May 2018

IRS Properly Reconstructs Attorney’s Income: The Importance of Trust Fund Accounting Through the Lens of Tax Litigation

By Shawn Spaulding

Attorney at Law

As attorneys, we are all familiar with the trust fund accounting requirements found in Rule 4-100 of the State Bar of California Rules of Professional Conduct. Failure to follow Rule 4-100 can result in significant disciplinary action. But, the importance of proper trust fund accounting is not limited to the Rules of Professional Conduct. As discussed below, failure to maintain accurate trust fund records can end up costing you thousands in additional taxes and penalties.

Canatella v. Commissioner, T.C. Memo. 2017-124 (2017)

In this 2017 case, the taxpayer (an attorney) was audited for tax years 2008, 2009, and 2010. During the audit, the IRS determined the taxpayer underreported gross income, which resulted in aggregated tax deficiencies of $469,187 (plus an additional $93,837 in accuracy related penalties). The IRS analyzed the taxpayer’s bank statements in determining his gross income. Upon receiving the statutory notice of deficiency, the taxpayer timely petitioned the United States Tax Court for review.

At trial, the taxpayer challenged the validity of the IRS’s method of reconstructing his income. Generally, taxpayers are required to maintain records sufficient to establish their federal income tax liabilities. In cases where the taxpayer fails to maintain adequate records, the IRS may reconstruct the income by any reasonable means. In Canatella, the IRS relied on the bank deposits analysis method in reconstructing the taxpayer’s income. The bank deposits method assumes all deposits are taxable income. However, the IRS must account for transfers between accounts and make adjustments for non-taxable deposits, to the extent of its knowledge.

One of the major issues in this case dealt with “client trust fund accounting.” Specifically, whether the taxpayer could exclude all deposits to bank accounts he used for trust fund deposits. Generally, money a taxpayer receives in trust for another person or entity is not includible in the taxpayer’s gross income. Although the court concluded some of the deposits were in trust, and therefore non-taxable, it did not accept the taxpayer’s assertion that all deposits were in trust. The court reached this conclusion because the taxpayer did not follow the CA Rules of Professional Conduct related to Trust Fund Accounting. Accordingly, the court analyzed a total of three disputed deposits based on the facts and circumstances surrounding the transactions (instead of relying on the general rule above).

Deposit 1
The first deposit analyzed by the court, for $61,467, was made to an account not labeled as a “trust account” but claimed to be used as one by the taxpayer. The taxpayer used the account to deposit fees, pay business expenses, and pay personal bills. The court found that the taxpayer failed to follow the labeling, anti-commingling, and record-keeping requirements for maintaining a client trust account. As a result, $41,467 was included in the taxpayer’s gross income ($20,000 was excluded because the taxpayer paid it to a client).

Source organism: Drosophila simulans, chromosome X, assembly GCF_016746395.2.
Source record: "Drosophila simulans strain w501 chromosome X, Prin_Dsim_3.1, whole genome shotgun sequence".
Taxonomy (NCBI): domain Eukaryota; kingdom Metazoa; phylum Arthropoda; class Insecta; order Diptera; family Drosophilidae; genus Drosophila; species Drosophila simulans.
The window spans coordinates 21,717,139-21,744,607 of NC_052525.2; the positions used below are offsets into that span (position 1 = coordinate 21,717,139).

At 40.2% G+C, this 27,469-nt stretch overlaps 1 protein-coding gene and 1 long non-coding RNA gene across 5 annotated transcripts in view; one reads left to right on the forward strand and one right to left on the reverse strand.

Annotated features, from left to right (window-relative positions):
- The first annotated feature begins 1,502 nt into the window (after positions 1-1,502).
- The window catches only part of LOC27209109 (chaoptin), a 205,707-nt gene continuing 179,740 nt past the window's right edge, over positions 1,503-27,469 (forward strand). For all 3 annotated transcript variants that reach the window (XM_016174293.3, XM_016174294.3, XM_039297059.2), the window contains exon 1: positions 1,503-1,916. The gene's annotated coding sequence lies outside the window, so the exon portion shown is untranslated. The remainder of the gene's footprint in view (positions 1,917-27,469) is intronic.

Deposit 2

Next, the court reviewed a $40,960 inter-account transfer that took place a day after receiving a $150,000 settlement check. The taxpayer claimed the transfer was made in order to hold the funds for another client. However, he failed to provide a trust ledger or other substantiating documents to prove-up the assertion. Therefore, the court included this deposit in the taxpayer’s gross income.

Deposit 3

The third deposit was another $150,000 settlement and the check was paid to “Joan Roback and Cotter & Del Carlo, her attorneys.” Three days after the deposit, the taxpayer paid $80,000 to Joan Roback. Additionally, he transferred $32,000 to his operating account, leaving $38,000 in the alleged non-IOLTA trust account. The court excluded $80,000 from the taxpayer’s gross income but included the remaining amounts because, again, the taxpayer failed to provide a ledger required under Rule 4-100.

Conclusion

Client trust fund accounting is an important function of attorneys’ ethical and professional responsibilities. Following the guidelines in Rule 4-100 and implementing a strong trust fund accounting system will protect your practice in several ways. First, it will prevent disciplinary action, which will allow you to focus on growing your practice and serving your clients. Second, in the event of a tax audit, it will allow you to avoid protracted negotiations/litigation with the IRS or other tax agency.